Actually the best way to relieve your mental suffering is to sit in zazen, even in such a confused state of mind and bad posture. If you have no experience sitting in this kind of difficult situation, you are not a Zen student. No other activity will appease your suffering. In other restless positions, you have no power to accept your difficulties, but in the zazen posture which you have acquired by long, hard practice, your mind and body have great power to accept things as they are, whether they are agreeable or disagreeable…The awareness that you are here, right now, is the ultimate fact. This is the point you will realize by zazen practice. In continuous practice, under a succession of agreeable and disagreeable situations, you will realize the marrow of Zen and acquire its true strength.
He knows you’re skeptical:
Our unexciting way of practice may appear to be very negative. This is not so. It is a wise and effective way to work on ourselves. It is just very plain. I find this point very difficult for people, especially young people, to understand. On the other hand it may seem as if I am speaking about gradual attainment. This is not so either. In fact, this is the sudden way, because when your practice is calm and ordinary, everyday life itself is enlightenment.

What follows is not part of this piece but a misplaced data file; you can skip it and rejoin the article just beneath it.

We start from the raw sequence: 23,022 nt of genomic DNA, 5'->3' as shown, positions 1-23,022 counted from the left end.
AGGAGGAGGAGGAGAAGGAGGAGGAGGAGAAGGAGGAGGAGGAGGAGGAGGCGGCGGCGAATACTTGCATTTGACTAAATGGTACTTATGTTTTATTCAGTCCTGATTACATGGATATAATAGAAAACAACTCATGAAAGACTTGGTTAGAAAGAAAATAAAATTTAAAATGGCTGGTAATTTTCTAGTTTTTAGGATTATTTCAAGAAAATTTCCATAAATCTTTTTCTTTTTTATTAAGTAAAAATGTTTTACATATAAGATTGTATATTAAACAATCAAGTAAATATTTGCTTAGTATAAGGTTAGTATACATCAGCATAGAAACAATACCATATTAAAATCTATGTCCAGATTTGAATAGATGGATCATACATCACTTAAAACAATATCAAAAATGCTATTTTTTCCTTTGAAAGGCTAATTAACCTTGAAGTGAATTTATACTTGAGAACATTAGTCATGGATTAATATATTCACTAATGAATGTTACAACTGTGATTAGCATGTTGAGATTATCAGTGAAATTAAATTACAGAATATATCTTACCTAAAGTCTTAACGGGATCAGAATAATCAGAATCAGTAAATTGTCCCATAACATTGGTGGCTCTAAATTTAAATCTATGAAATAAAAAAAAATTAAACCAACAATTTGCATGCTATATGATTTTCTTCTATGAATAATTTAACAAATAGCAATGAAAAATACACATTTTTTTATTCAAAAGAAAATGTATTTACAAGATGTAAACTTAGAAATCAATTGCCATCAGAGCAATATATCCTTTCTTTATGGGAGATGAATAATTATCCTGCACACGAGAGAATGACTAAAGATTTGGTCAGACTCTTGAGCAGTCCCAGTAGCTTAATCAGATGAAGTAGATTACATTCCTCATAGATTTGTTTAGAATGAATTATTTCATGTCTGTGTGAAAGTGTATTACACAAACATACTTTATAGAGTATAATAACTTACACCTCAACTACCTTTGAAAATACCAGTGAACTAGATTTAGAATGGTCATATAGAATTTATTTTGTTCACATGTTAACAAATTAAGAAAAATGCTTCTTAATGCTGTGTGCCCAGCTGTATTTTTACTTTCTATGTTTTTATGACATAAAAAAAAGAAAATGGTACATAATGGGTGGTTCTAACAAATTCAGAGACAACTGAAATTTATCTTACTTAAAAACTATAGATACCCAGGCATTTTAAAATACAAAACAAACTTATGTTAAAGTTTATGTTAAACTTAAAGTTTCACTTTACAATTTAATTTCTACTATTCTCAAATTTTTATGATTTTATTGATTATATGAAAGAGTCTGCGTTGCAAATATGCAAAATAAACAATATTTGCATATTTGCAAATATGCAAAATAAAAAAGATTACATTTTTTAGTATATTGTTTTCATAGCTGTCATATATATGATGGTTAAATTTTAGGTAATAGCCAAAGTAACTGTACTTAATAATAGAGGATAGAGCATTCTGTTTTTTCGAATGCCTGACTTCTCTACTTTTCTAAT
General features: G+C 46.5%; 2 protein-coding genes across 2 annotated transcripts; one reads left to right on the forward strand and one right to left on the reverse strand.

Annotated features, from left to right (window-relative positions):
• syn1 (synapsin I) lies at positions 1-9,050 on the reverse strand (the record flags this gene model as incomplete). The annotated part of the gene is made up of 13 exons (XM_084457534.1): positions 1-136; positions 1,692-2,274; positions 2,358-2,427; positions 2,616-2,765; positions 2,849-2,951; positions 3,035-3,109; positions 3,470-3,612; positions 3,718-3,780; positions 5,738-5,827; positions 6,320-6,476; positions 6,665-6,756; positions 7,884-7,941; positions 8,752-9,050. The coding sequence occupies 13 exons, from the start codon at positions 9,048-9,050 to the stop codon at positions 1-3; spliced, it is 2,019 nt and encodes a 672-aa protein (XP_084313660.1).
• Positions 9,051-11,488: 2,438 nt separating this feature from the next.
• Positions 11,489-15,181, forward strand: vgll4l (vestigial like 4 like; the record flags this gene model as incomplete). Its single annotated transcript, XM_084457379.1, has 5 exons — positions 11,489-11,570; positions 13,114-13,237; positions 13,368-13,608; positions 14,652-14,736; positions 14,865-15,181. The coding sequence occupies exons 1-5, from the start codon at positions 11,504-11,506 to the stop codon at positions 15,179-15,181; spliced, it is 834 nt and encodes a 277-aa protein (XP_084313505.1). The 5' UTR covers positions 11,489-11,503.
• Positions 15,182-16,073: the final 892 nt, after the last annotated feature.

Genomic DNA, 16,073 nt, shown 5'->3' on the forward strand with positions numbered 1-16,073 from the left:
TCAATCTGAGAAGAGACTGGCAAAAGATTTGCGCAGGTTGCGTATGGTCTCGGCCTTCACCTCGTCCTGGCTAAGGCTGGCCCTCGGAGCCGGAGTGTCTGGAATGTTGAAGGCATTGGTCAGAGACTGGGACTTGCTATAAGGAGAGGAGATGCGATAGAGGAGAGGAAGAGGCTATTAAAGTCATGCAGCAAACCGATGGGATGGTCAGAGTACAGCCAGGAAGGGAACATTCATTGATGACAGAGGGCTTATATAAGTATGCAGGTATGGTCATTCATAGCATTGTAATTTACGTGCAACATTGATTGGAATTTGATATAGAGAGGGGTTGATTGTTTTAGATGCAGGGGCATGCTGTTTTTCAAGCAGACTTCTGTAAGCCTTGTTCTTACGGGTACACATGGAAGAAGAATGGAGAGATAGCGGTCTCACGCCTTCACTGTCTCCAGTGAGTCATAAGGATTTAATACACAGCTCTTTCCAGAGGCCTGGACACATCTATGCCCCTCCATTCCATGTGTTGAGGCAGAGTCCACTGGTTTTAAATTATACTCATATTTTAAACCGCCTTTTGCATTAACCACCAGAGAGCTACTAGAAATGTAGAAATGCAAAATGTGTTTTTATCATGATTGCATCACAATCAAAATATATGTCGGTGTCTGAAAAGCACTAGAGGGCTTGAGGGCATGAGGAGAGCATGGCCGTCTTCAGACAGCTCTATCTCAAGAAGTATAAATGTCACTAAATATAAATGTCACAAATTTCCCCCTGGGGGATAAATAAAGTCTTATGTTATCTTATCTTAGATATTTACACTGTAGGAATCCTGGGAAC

In modern terms, we might say that Ikkyu had comorbid mood and substance use disorders and sexual impulse control problems. He was also officially enlightened and wrote cool poetry. If he felt these things, enlightenment is not what we might hope for:
night after night after night stay
up all night
nothing but your own night
one long pure beautiful road of
and the beauty of death and no pain
that stone Buddha deserves all the birdshit it gets
hear the cruel no-answer until
blood drips down
beat your head against the wall of it
I’m pure shame
what I do and what I say never the
wife daughters friends this is for
is mistake after mistake
sometimes all I am is a dark
I can’t hide in the sleeves of my own robes
ten fussy days running this temple
all red tape
look me up if you want to in the
bar whorehouse fish market
up all night in this fisherman’s hut
his wife hates me bangs her spoon
on the kettle
something in us always wants to
someone we love knows hears
don’t wait for the man standing in
to cut off his arm help him now
so burning’s knowing and I’m not
even drunk on three wines
plunge into the fire reality pure
don’t hesitate get laid that’s
sitting around chanting what crap
in war there’s no time to teach or
learn Zen carry a strong stick
bash your attackers
alone with the icy moon no
these trees this mountain nothing
nobody understands why we do
what we do
this cup of sake does
There you have it, from the master himself.